Ageing and life-course

The Global strategy and action plan on ageing and health

Why do we need a Global strategy and action plan on ageing and health?

An older man in the sea, looking to camera.
Frédéric Dupoux/HelpAge International 2010

Populations around the world are rapidly ageing, with some of the fastest change occurring in low- and middle-income countries. Promoting healthy ageing, and building systems to meet the needs of older adults, will be sound investments in a future where older people have the freedom to be and do what they value.

How has the Strategy been developed?

In 2014, the World Health Assembly asked the Director-General to develop a comprehensive Global strategy and action plan on ageing and health. After consideration by the Executive Board in January 2016 and by the Sixty-ninth World Health Assembly “Multisectoral action for a life course approach to healthy ageing: global strategy and plan of action on ageing and health” (Document A69/17) and a related resolution (WHA69.3) were adopted in May 2016.

The Strategy

The Strategy is a significant step forward in establishing a framework for Member States, the WHO Secretariat and partners to contribute to achieving the vision that all people can live long and healthy lives.

The Strategy (2016 – 2020) has two goals:

  • five years of evidence-based action to maximize functional ability that reaches every person; and
  • by 2020, establish evidence and partnerships necessary to support a Decade of Healthy Ageing from 2020 to 2030.

Specifically the Strategy focuses on five strategic objectives:

  • commitment to action on Healthy Ageing in every country;
  • developing age-friendly environments;
  • aligning health systems to the needs of older populations;
  • developing sustainable and equitable systems for providing long-term care (home, communities, institutions); and
  • improving measurement, monitoring and research on Healthy Ageing.

What was the process of consultation?

The strategy focuses on what needs to be done globally going beyond what the WHO Secretariat can do alone. As such an extensive consultation process with Member States and other stakeholders involving face-to-face meetings and an online survey took place between August 2015 and November 2015.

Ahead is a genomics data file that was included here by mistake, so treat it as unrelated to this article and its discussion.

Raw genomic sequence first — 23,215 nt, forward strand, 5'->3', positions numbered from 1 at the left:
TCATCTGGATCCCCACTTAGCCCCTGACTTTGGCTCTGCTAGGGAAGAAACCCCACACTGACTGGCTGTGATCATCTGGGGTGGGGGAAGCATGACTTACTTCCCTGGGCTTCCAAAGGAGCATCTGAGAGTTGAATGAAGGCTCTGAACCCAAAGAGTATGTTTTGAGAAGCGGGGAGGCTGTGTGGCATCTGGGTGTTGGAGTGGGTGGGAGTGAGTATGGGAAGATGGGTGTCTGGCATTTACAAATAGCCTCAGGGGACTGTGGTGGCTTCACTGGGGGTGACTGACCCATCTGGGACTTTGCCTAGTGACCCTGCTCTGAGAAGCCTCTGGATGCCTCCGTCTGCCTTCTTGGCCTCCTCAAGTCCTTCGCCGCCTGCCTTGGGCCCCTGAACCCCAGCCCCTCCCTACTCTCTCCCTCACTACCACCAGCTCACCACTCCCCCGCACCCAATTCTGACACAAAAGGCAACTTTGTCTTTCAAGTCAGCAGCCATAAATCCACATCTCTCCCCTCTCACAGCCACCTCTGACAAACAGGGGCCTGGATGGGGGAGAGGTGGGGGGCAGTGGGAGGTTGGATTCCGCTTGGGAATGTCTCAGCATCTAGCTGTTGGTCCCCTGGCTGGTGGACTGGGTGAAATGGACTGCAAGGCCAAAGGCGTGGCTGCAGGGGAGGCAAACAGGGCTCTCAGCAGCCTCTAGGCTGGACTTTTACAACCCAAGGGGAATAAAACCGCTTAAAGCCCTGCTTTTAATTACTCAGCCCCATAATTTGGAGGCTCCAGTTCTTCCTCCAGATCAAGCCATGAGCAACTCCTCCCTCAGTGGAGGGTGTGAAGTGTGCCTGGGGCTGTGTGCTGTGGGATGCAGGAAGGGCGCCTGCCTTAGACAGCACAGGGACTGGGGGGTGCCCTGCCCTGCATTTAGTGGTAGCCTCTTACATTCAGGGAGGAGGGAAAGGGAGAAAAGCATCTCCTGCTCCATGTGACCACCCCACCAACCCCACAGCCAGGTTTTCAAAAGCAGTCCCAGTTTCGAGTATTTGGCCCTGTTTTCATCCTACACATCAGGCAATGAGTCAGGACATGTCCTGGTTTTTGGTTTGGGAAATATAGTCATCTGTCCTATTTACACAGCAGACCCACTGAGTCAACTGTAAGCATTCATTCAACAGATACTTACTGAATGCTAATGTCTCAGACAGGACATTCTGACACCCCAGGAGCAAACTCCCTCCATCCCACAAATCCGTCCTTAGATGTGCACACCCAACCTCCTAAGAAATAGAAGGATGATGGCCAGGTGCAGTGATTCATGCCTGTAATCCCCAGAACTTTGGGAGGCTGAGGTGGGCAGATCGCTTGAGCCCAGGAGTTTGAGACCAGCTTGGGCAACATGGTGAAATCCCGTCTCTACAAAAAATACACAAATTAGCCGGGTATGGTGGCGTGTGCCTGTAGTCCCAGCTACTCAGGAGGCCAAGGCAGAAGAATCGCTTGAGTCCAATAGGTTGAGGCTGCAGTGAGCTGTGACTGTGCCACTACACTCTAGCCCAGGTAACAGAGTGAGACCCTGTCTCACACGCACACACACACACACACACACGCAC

A zero draft, reviewed through an on-line survey (28 August – 30 October 2015), yielded more than 500 contributions - comments, edits and statements - from individuals and institutions in 55 countries.

Based on inputs received a first draft of the Global strategy and action plan on ageing and health was developed and formed the basis for four regional meetings and a global consultation in Geneva. These meeting, organized in collaboration with all WHO regional offices, brought together almost 200 participants including 75 delegations from Member States, 35 non-governmental organizations, 30 experts from a diverse range of research institutions, as well as representatives from other International and United Nations agencies and WHO technical departments.

The consultation process gathered valuable inputs that informed the revisions of the Global strategy and action plan on ageing and health, including suggested goals, strategic objectives, action points, commitments from stakeholders, and indicators to measure progress towards Healthy Ageing that reaches every person.

The revised version of the Global strategy and action plan on ageing and health was discussed by the Executive Board on 27 January 2016 in Geneva, Switzerland. Representatives from 30 Member States and civil society organizations contributed to the discussion.

The World Health Assembly discussed on May 26, the draft Global strategy and plan of action on ageing and health and document A69/A/CONF./8, containing the draft resolution entitled “The global strategy and action plan on ageing and health 2016-2020: towards a world in which everyone can live a long and healthy life”. After a supportive discussion with interventions of 41 Member States, 10 NGOs, and 2 observers, the draft strategy and resolution were considered, noted and adopted.

What is Healthy Ageing?

Healthy Ageing is defined by the World report on ageing and health as the process of developing and maintaining the functional ability that enables well-being in older age.